The Ohio State University Wexner Medical Center and Battelle have developed Neurobridge, an electronic neural bypass for spinal cord injuries that has allowed a paralyzed man to move his limbs. Ian Burkhart, a 23-year-old quadriplegic, is the first patient to use the Neurobridge technology, which reconnects the brain directly to muscles and allows voluntary and functional control of a paralyzed limb. Burkhart was able to move his fingers and hand with his own thoughts, according to a news release from Ohio State University, Wexner Medical Center.

Burkhart is the first of a possible five participants in a clinical study to utilize the technology. The Neurobridge technology combines algorithms that learn and decode the user’s brain and transmits new signals to the paralyzed limb. In this case, Burkhart’s brain signals bypass his injured spinal cord and move his hand. Chad Bouton, research leader at Battelle, explains, “It’s much like a heart bypass, but instead of bypassing blood, we’re actually bypassing electrical signals. We’re taking those signals from the brain, going around the injury, and actually going directly to the muscles.”

The Ohio State University news release notes that working on the internally funded project for nearly a decade to develop the algorithms, software, and stimulation sleeve, Battelle scientists first recorded neural impulses from an electrode array implanted in a paralyzed person’s brain. The researchers then used that data to illustrate the device’s effect on the patient and prove the concept. Two years ago, Bouton and his team began collaborating with Ohio State neuroscience researchers and clinicians Ali Rezai, MD, and Dr. Jerry Mysiwto.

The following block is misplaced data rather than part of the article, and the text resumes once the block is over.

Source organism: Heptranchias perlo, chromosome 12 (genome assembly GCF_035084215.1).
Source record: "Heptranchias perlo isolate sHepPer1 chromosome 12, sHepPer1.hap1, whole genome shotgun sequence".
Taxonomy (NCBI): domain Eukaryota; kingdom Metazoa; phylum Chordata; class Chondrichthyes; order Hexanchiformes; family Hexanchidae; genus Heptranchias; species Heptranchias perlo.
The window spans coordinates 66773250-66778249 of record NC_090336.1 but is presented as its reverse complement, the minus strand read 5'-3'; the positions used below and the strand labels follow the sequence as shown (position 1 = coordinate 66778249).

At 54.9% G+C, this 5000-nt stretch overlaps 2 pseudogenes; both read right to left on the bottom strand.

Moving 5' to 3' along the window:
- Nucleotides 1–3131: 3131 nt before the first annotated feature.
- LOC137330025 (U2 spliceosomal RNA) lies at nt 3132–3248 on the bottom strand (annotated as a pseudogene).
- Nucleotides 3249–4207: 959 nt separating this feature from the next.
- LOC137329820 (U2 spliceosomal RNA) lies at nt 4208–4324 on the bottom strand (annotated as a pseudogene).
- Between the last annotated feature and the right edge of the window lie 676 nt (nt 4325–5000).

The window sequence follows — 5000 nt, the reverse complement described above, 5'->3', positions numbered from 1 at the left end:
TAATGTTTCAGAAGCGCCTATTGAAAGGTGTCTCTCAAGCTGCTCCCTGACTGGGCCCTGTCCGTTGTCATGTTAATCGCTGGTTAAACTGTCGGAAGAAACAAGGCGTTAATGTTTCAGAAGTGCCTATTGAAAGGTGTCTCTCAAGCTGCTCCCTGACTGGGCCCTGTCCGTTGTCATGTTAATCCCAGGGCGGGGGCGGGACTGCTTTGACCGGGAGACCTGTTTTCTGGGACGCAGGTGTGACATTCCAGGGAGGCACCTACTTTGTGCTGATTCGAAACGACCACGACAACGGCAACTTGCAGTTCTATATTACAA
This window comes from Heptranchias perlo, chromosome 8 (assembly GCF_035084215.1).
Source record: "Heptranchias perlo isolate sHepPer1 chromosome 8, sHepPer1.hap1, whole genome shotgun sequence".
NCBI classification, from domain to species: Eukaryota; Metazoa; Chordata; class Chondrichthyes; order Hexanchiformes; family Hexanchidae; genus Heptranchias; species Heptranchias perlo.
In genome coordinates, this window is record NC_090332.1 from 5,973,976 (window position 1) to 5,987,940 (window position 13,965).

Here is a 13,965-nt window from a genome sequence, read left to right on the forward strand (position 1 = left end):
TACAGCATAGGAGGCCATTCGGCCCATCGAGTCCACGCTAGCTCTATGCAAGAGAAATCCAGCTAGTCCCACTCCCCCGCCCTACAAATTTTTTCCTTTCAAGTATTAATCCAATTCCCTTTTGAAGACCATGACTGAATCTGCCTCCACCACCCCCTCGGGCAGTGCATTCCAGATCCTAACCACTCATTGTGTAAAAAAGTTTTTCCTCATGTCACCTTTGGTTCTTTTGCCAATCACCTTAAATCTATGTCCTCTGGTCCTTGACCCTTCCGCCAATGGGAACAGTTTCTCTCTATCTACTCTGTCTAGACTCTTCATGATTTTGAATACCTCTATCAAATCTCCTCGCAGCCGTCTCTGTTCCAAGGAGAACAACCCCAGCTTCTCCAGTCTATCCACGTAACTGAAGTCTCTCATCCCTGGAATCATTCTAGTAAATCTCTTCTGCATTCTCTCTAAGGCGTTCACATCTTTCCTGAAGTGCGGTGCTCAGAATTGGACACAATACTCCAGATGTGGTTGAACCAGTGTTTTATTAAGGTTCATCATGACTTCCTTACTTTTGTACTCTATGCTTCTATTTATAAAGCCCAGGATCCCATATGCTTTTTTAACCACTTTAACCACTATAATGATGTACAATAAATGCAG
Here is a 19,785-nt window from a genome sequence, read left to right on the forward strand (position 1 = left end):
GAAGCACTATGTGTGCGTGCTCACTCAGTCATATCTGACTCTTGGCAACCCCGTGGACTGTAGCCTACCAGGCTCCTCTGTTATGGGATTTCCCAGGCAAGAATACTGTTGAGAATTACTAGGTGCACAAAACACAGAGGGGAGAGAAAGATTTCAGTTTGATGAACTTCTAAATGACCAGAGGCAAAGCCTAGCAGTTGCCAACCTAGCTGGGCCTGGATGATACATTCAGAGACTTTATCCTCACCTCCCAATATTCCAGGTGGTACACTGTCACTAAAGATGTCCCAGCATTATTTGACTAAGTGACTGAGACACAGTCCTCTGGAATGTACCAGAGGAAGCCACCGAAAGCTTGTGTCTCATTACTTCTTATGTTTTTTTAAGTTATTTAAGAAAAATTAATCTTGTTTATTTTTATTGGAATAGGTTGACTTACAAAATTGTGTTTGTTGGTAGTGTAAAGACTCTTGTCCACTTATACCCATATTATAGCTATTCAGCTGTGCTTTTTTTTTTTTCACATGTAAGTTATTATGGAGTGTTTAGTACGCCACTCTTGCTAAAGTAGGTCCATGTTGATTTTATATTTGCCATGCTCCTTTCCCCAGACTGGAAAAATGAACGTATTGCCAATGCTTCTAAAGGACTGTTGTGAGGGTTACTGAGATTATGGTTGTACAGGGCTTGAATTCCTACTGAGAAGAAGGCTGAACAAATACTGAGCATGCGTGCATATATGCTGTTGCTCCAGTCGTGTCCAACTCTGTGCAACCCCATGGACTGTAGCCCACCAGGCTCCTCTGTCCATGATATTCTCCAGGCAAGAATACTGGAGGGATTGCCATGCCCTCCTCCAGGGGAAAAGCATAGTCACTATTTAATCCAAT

The researchers worked together to design the clinical trials and validate the feasibility of using Neurobridge technology in patients. During a 3-hour surgery on April 22, a small chip was implanted onto the motor cortex of Burkhart’s brain. The tiny chip interprets brain signals and sends them to a computer, which records and sends them to the high-definition electrode stimulation sleeve that stimulates the proper muscles to execute his desired movements.

Within a tenth of second, Burkhart’s thoughts were translated into action. Rezai says the technology may one day help patients affected by various brain and spinal cord injuries, such as traumatic brain injury and stroke.

Burkhart, who was paralyzed 4 years ago during a diving accident, states, “It’s definitely great for me to be as young as I am when I was injured because the advancements in science and technology are growing rapidly and they’re only going to continue to increase.”

Photo Appears Courtesy of Ohio State University, Wexner Medical Center

[Source: Ohio State University, Wexner Medical Center]